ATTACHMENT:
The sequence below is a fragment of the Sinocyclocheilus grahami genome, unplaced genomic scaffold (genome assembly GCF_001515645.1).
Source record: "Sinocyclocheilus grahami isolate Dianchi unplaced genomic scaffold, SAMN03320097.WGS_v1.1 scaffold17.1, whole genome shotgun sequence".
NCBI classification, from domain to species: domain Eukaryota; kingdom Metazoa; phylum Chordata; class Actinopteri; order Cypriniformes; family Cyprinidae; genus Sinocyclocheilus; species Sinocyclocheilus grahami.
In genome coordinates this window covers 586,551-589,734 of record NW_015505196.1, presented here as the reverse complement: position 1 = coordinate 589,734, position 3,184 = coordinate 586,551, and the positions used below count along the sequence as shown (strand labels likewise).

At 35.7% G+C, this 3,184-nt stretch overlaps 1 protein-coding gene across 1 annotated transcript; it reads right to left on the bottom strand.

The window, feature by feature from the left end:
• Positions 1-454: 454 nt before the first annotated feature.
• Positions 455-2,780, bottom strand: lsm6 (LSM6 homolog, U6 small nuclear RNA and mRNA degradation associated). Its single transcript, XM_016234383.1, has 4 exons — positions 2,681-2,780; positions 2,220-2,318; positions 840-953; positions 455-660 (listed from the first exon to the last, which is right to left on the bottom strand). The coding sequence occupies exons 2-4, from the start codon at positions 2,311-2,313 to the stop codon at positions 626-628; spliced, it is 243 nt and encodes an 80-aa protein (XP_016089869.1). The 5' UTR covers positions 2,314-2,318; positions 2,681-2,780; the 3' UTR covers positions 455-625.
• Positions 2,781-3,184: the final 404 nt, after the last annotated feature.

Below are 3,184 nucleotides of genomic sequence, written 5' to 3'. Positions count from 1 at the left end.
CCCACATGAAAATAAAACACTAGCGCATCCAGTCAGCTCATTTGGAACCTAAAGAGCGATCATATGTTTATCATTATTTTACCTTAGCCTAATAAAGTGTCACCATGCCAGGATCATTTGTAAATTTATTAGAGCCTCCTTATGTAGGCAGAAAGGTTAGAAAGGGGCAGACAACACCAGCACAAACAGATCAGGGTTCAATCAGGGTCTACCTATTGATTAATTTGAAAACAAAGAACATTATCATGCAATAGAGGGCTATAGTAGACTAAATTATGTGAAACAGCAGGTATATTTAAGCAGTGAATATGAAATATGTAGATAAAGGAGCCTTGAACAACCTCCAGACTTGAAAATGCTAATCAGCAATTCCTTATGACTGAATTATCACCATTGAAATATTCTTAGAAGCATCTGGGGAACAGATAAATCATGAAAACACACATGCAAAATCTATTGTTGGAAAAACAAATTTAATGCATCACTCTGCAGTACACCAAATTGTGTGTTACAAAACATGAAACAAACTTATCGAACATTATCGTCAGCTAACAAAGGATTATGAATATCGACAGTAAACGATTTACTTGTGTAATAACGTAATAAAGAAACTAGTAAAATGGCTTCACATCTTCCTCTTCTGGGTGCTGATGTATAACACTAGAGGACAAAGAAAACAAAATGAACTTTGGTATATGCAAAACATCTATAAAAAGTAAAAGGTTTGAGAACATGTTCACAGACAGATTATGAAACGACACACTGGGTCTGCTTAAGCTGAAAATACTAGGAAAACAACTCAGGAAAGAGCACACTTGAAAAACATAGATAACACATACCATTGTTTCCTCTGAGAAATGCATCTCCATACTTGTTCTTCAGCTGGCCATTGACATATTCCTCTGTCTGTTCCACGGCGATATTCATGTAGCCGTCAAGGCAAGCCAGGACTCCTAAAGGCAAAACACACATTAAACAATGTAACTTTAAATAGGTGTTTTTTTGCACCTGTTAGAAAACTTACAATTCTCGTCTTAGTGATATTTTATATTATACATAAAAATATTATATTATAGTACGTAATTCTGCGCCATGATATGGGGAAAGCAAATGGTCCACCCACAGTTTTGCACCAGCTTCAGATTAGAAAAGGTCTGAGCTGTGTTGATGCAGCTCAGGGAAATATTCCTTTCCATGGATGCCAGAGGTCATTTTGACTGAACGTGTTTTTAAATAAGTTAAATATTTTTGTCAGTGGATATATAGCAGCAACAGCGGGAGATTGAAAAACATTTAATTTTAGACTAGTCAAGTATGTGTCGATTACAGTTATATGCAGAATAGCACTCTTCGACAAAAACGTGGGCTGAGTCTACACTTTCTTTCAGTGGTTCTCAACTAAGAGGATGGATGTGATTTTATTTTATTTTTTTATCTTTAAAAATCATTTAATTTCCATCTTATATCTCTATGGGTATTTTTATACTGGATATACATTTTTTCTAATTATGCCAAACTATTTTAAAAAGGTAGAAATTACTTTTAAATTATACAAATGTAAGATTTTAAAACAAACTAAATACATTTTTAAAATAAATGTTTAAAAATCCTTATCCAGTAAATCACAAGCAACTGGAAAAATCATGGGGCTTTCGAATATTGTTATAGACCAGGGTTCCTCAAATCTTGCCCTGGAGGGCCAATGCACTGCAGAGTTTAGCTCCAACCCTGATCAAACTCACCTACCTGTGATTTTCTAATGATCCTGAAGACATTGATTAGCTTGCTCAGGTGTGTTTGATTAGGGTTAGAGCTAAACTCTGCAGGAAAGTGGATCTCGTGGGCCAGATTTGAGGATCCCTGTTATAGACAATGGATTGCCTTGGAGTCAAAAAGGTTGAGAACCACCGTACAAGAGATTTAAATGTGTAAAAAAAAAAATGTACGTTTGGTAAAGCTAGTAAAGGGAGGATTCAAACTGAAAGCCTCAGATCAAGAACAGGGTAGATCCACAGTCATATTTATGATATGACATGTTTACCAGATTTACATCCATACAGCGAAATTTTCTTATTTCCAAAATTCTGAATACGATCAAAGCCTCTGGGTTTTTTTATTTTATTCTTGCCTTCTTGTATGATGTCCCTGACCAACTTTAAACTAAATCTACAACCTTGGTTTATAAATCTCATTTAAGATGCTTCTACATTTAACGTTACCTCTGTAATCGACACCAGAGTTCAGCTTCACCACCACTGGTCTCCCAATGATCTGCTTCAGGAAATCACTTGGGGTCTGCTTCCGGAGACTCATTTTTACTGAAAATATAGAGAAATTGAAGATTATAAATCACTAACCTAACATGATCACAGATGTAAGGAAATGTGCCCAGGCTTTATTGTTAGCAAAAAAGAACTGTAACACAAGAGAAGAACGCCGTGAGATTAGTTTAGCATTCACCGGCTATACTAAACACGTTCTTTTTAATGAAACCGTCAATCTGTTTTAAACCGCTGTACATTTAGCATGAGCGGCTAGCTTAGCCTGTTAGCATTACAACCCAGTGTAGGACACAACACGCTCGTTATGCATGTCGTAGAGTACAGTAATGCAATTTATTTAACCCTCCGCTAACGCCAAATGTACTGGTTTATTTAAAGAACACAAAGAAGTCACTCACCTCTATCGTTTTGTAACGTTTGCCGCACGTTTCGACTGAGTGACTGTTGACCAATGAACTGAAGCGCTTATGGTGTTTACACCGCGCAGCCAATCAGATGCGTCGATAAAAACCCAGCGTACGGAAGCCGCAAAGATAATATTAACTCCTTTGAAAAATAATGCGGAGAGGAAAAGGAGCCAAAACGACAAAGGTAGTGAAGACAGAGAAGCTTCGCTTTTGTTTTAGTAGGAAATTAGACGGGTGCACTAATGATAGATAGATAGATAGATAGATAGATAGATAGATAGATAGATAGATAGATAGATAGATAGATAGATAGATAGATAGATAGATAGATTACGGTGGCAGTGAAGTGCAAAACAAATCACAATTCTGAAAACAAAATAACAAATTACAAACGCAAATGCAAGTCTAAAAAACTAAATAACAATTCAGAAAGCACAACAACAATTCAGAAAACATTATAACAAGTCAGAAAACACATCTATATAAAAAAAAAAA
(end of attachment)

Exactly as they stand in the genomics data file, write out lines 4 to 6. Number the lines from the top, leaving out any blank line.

In genome coordinates this window covers 586,551-589,734 of record NW_015505196.1, presented here as the reverse complement: position 1 = coordinate 589,734, position 3,184 = coordinate 586,551, and the positions used below count along the sequence as shown (strand labels likewise).

At 35.7% G+C, this 3,184-nt stretch overlaps 1 protein-coding gene across 1 annotated transcript; it reads right to left on the bottom strand.

The window, feature by feature from the left end: